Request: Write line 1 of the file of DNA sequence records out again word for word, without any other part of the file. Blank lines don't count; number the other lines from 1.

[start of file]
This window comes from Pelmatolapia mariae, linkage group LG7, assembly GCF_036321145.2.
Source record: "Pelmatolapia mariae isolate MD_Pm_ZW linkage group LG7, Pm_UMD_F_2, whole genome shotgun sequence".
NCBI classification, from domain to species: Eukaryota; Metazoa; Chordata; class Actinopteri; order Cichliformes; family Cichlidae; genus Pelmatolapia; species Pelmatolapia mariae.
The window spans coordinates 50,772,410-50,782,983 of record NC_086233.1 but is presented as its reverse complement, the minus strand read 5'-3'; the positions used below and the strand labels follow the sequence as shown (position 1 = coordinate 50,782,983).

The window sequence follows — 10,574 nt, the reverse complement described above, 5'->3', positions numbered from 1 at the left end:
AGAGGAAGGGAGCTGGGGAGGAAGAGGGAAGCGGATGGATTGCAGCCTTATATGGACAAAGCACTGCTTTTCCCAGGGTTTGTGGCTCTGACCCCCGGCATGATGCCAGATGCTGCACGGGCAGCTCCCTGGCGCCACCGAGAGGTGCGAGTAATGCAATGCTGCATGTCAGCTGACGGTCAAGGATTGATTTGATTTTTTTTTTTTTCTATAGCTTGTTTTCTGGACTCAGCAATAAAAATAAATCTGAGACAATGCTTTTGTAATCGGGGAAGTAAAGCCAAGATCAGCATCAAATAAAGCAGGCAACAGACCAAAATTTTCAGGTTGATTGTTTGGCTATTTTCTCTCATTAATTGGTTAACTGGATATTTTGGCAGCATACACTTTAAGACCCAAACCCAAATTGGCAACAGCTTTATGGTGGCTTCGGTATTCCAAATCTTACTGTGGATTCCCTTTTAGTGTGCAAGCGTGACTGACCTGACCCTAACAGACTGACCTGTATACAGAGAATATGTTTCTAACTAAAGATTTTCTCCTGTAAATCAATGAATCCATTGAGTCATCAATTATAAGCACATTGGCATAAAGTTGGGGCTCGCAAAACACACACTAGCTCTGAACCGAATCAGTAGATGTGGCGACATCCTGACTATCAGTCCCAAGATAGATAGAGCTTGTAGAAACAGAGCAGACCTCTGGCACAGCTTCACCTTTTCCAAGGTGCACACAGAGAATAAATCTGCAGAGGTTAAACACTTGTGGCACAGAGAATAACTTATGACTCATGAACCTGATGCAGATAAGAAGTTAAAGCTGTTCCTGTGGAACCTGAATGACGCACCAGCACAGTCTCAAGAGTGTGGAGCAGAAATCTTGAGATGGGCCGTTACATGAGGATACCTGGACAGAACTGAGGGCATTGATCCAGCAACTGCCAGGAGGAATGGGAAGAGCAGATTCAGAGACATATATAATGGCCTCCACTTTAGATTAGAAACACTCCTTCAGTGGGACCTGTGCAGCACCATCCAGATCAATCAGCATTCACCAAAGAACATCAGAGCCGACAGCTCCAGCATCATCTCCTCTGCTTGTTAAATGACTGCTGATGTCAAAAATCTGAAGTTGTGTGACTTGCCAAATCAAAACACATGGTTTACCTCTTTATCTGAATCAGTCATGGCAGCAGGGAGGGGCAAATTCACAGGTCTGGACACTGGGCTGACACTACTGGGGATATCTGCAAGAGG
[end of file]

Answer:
This window comes from Pelmatolapia mariae, linkage group LG7, assembly GCF_036321145.2.